In its early years the Ensemble had a stellar overseas touring record. From 1984 to 2000 there were only two years (1987 and 1991) when no overseas touring was undertaken. More than $400,000 of Government funding went towards subsidising this touring program. But notwithstanding the connections and status that such a program had brought, touring came to a standstill. The funding landscape had changed from an active program funded by the Department of Foreign Affairs and Trade (DFAT) to one morphing to an Australia Council driven model. The objectives remained similar but the demands on management changed radically. Where previously an Australian international touring agenda had been managed by Musica Viva on behalf of DFAT, the scene was changing to one where art managers were more and more required to seek international touring support through the Australia Council, other funding bodies and indeed individuals. For whatever reason, the Australia Ensemble stopped international touring. For the record, your correspondent did enquire, some years ago, about the Australia Ensemble’s attitude to international touring. Musica Viva reported having sent an International Market Development Questionnaire to the Ensemble’s management some years previously. No response was ever received.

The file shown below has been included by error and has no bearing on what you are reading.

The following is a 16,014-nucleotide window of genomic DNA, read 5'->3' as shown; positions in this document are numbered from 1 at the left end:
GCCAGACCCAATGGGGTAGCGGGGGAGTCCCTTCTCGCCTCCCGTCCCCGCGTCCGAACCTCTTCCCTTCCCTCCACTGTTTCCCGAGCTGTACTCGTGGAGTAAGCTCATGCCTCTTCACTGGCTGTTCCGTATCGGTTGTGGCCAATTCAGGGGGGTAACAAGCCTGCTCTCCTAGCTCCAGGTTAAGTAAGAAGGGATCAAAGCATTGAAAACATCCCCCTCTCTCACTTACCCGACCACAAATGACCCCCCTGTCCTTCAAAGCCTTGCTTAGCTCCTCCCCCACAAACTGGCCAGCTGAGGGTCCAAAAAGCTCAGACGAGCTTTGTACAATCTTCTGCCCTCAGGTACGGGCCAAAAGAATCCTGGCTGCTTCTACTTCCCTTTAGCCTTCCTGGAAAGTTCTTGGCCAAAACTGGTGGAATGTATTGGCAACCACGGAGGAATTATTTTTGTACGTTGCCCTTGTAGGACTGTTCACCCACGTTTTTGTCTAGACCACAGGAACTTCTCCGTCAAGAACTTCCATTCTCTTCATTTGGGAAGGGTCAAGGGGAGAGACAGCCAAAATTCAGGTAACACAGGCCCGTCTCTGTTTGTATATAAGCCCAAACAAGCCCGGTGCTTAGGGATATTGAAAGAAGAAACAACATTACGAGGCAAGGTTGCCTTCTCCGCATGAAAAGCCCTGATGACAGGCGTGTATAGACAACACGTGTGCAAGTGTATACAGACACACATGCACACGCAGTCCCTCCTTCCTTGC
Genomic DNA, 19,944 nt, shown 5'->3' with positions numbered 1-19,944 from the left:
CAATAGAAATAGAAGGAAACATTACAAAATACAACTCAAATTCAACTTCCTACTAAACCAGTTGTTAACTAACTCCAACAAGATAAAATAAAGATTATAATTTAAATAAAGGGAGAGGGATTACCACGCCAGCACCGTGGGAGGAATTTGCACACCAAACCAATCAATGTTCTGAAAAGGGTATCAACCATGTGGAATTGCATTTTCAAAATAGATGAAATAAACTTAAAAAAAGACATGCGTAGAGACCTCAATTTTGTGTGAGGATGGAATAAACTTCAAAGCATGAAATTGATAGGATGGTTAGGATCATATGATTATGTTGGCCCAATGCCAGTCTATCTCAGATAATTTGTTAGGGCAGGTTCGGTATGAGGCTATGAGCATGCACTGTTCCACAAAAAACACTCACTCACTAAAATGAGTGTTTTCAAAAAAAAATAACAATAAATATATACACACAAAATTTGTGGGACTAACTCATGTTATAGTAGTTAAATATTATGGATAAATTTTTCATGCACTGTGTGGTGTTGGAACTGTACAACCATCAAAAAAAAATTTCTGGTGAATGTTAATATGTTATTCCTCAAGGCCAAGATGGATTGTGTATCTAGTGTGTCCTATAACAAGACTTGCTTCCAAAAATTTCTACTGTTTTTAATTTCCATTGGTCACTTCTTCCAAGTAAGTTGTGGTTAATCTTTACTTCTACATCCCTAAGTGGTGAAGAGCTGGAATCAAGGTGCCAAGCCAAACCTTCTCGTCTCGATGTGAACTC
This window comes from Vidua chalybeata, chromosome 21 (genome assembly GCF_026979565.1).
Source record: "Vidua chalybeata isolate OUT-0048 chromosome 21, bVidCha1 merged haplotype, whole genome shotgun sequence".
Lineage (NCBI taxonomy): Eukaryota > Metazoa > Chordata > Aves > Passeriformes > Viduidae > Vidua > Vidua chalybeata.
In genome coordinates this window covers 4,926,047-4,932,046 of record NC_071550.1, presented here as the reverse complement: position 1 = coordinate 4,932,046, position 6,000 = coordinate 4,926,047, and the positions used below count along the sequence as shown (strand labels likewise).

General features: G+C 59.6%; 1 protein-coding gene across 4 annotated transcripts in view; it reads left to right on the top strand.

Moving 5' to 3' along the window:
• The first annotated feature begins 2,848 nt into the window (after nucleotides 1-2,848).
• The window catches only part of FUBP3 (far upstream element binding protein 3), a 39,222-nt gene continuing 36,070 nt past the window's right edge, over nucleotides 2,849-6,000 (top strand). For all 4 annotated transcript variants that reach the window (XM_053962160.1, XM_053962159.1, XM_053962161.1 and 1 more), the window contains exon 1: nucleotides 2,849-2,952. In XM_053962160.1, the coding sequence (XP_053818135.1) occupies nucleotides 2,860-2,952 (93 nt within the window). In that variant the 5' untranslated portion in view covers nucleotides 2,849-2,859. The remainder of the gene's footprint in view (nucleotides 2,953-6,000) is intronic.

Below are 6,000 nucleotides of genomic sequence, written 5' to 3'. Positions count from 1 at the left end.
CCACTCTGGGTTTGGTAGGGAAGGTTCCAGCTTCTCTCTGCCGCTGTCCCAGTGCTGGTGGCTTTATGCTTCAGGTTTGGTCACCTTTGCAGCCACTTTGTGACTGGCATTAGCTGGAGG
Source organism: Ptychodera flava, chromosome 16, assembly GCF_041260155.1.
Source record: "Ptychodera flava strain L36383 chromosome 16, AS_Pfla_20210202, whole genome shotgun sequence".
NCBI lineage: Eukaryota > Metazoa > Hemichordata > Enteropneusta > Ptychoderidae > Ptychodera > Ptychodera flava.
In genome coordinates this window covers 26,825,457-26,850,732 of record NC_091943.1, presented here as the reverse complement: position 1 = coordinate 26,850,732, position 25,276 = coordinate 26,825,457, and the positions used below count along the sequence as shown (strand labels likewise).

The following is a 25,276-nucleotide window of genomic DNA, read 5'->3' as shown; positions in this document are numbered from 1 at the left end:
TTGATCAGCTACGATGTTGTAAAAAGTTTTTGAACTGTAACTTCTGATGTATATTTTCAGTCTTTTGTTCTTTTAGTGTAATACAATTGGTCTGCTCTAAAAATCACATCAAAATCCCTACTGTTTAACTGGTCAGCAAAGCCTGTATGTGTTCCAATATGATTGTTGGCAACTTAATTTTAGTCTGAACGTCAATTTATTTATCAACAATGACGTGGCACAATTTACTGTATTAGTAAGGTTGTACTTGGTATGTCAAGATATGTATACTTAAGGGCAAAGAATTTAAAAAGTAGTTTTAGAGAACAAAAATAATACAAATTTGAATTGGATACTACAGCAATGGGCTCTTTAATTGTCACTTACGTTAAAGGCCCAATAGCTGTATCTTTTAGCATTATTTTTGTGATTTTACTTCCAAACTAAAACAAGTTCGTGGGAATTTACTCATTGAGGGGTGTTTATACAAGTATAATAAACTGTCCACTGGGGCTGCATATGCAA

It was in this environment that the “Going for Gold” paper raised some issues: a changing market where new entrants potentially presented competitive threats and the need to be seen to be relevant, perhaps through involvement in research or other special projects, to a university with ambitions as a centre for research excellence. Was it sufficient to perform a six concert subscription series in Kensington, with associated lunchtime concerts and workshops during concert weeks? Perhaps a higher profile was needed in the new millennium? At the time there were only a few signs of competitive change. Omega Ensemble was new and not particularly impressive; the Tankstream and Flinders Quartets were young; TinAlley would come and go and come again; the Australian Haydn Ensemble was yet to be formed; Ironwood was nowhere to be seen, and the Australian String Quartet was going through a string of management and personnel issues. But the competitive environment was undoubtedly changing. A move to develop a closer relationship between the Ensemble and the Sydney Conservatorium was rebuffed by conservatorium management. And so nothing changed.